Chris Hughton approach has been a breath of fresh air

By Lee Ryder on May 3, 10 12:26 PM

Chris Hughton's approach to life this season has been pretty simple and at times probably a bit mundane.

But at a football club like Newcastle United where hype has always come back to haunt us in the past, it's been a breath of fresh air and proof that as obvious as it sounds, it's what happens on the training field that really counts.

Before games, Hughton has bent over backwards to underline how much the opposition must be respected and even when United have hammered in fours, fives and sixes at times this season, later he's still reacted in a respectful way.

Not once has Hughton had a pop at any opposing manager, player or team in a season in which the knives have been out for Newcastle United.

That's more than admirable in my book, it's almost a miracle in the modern game.

And it's no wonder Hughton has so much respect in the game.

Yes it's easier when you are winning, it can cover up a multitude of sins.

Yes, it's going to be tough back in the big league next year.

But Newcastle United didn't fold on the field this year as predicted and the fans didn't off it.

So often pigeon holed as a coach and not a manager, Hughton has simply ignored all of the hype and negativity and got on with the work day in, day out on the training field.

He's let the results do the taking and 102 points and just four league defeats tells its own story.

There was talk of a director of football from the Sunday Press last week but this has been denied and retracted since then.

That can only be a good thing for Newcastle next season if there is to be some stability.

A director of football model has never worked in the UK, and Dennis Wise is living evidence of that from a Toon point of view.

If keeping it simple again for another season gets the results to achieve a respectable and stress free campaign again, then be it.

Expectations at Newcastle vary depend who you talk to.

Some fans will be happy to avoid another disaster while others feel that Newcastle should always be pushing for the top four to six like under in the Keegan and Robson eras.

I still think that Newcastle should be considered a top six outfit but reality says that won't or can't happen overnight.

If the 2010/2011 campaign is a step closer to that then that would probably be classed as a success of sorts especially if Hughton - who has already stated progress in the transfer market will be slow - does not get a decent wedge to spend in the summer.

As far as the coaching side of things is concerned, it's not broke, so don't fix it.


neil johnson said:

Yes Chris Hughton has been splendid - but lets not forget Colin Calderwood and the rest of the backroom boys.Stability is the key - we must retain the whole managerial team.If we do, two or three seasons could produce European football again and dare I say it,maybe a cup!!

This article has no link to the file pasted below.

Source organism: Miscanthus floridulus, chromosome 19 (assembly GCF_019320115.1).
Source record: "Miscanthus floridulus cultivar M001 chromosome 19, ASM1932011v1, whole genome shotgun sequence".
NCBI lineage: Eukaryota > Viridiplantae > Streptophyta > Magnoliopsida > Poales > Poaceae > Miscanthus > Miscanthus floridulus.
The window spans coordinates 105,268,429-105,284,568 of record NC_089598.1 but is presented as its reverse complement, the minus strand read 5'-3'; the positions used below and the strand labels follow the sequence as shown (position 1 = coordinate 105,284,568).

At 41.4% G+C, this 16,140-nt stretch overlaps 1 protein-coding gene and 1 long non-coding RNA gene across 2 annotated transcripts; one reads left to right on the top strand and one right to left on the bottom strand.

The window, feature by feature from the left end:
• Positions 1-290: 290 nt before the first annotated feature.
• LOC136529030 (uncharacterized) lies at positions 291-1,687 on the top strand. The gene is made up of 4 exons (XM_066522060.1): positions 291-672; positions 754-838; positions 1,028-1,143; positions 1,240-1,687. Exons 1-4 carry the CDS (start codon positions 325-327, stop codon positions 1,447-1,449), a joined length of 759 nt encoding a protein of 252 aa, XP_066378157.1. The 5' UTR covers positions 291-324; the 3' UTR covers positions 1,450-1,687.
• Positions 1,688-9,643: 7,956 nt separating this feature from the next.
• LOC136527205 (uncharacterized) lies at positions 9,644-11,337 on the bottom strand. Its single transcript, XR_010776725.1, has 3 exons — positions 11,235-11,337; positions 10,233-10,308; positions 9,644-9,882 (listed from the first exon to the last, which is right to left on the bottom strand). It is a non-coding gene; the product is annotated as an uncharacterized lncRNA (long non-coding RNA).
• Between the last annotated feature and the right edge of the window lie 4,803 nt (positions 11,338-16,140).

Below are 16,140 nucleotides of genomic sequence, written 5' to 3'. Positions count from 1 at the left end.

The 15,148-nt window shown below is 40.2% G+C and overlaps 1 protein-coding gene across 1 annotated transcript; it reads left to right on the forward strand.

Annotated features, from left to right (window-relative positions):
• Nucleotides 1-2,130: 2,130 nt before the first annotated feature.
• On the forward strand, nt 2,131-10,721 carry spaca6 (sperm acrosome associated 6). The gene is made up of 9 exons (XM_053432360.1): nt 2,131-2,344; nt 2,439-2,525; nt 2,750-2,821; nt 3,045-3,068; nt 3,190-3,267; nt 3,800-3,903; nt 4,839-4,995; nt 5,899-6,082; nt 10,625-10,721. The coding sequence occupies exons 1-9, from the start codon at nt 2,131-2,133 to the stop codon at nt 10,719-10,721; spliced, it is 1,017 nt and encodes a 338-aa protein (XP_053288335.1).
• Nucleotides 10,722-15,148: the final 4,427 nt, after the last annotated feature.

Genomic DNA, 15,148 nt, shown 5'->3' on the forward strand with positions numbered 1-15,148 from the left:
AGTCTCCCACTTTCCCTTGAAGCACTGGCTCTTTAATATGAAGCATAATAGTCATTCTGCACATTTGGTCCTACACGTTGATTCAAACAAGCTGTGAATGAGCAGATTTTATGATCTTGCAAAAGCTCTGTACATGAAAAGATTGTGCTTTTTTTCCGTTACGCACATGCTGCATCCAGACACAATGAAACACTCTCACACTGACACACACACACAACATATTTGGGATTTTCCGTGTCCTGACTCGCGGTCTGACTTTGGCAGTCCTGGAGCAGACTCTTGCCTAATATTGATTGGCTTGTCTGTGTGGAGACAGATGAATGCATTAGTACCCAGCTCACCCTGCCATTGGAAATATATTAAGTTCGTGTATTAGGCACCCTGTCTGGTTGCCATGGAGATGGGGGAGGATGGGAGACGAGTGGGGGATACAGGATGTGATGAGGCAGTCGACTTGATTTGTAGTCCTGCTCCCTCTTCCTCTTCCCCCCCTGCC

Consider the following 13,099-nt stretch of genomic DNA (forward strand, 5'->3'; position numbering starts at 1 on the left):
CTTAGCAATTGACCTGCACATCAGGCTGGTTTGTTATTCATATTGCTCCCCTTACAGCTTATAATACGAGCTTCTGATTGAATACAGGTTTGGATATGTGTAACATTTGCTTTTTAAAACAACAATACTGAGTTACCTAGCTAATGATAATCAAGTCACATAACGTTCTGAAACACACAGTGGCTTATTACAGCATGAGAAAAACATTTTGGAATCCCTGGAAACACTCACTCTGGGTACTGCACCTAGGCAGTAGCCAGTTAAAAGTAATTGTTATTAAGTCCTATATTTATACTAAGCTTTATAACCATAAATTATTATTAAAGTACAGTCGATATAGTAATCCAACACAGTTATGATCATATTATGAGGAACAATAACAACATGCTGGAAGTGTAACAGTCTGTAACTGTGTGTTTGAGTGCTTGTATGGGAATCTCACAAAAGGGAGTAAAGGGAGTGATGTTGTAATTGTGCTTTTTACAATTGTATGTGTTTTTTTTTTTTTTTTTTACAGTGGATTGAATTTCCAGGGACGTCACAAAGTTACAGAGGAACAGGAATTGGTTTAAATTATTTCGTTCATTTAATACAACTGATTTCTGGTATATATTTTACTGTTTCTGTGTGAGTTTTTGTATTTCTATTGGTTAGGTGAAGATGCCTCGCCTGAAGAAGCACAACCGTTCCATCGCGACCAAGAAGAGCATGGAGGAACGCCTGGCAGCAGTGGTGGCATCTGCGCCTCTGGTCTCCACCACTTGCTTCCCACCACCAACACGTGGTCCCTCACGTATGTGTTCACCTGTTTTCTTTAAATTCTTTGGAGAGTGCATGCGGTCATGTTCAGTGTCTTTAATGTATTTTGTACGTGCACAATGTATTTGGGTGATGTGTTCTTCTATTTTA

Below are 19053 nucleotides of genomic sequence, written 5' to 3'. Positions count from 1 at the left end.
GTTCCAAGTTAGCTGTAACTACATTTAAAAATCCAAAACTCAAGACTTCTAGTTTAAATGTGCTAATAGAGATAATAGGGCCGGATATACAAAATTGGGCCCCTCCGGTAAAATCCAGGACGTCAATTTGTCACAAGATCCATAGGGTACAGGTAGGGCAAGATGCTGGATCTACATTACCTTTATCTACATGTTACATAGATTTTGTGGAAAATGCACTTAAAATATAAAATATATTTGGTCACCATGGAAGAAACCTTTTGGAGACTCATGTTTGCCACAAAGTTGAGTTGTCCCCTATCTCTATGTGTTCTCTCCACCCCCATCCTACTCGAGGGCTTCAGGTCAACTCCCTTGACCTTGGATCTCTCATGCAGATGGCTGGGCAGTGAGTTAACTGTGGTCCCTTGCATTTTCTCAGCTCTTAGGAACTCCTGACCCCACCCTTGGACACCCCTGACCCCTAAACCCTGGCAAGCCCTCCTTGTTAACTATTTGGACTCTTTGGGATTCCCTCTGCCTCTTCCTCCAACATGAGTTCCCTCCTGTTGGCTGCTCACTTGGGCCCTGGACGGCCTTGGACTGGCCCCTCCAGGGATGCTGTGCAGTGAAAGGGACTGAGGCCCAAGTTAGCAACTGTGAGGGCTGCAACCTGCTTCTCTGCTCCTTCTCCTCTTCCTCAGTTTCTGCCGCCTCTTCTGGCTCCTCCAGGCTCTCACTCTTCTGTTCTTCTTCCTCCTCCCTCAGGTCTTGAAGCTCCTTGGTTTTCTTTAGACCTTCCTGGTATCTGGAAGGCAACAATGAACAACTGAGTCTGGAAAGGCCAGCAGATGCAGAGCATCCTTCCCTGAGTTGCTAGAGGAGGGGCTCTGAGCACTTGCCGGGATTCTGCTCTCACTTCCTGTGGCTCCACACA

NJ Galloway Mags

JJK said:

Lee, could you explain the meaning of this sentence "A director of football model has never worked in the UK"

Wasn't Gordon Milne the Director of Football under Sir Bobby Robson? What he did to earn his money is another question, but what are you trying to say? There should never be a director of football, or giving a director of football more power over the manager is wrong?

dave said:

The club will never go anywhere when you have the greediest man in football in mike ashley.

EldoradoArgentina said:

Yes CH and team have done brilliantly. But there was another breath of fresh air. The YELLOW STRIP. It not only brought SUNSHINE but STOOD OUT.
Look at the Tottenham photos today. See how the YELLOW FLASHES STAND OUT- on the socks too. In contrast the KEEPER WORE GREEN or GREY. Why? - to blend into the background making it more difficult for the
attacking players to know where he is.
Good luck to England in RED as in 66.

M. Sebastian T. said:

The season just ending has proven four things:
1) There are teams that likely will never be able to break the yo-yo cycle with WBA being the perfect example. It remains to be seen if NUFC is set to become another too good for tier 2 but not good enough for tier 1 club (unless a genuinely rich person buys the club from cash strapped Ashley).
2) It is still possible to survive in the PL via playing goon football in the style of Wolves, Stoke, Bolton and Blackburn. However other teams will figure their syles out sooner or later and then relegation is simply a queation of when for the4 mentioned clubs. I'm fully expecting Stoke's bubble to burst totally next time.
3) The so called big four is now the big six and could become the big eight over the next couple of seasons. A result will be that bottom eight clubs will get less and less points. 30 points per season will become the new magic target for struggling clubs. Newcastle fans will have to get use to Sunderland being one of the top group.
4) The gap between the bottom end PL teams and top Chumpionship teams has never been wider. Even though NUFC has done well this season it was actually about as big a challenge as winning the PL Reserve League.

What this all means is that next season NUFC will do very well to get around 35 points, which should equal safety. After that will depend on whether a buyer with much deeper pockets than Ashley turns up. Uncomfortable as the prospect might be for their fans supporting NUFC is better than being a Boro or Pools fan!

My prediction is that Newcastle will survive by the skin of their teeth but will not get much comfort from games against top half teams either home or away.


Lee Ryder

Lee Ryder - Proudly born and bred on Tyneside, the Chronicle's chief sports writer has followed the fortunes of the club over the last three decades as a Toon fan and football writer.

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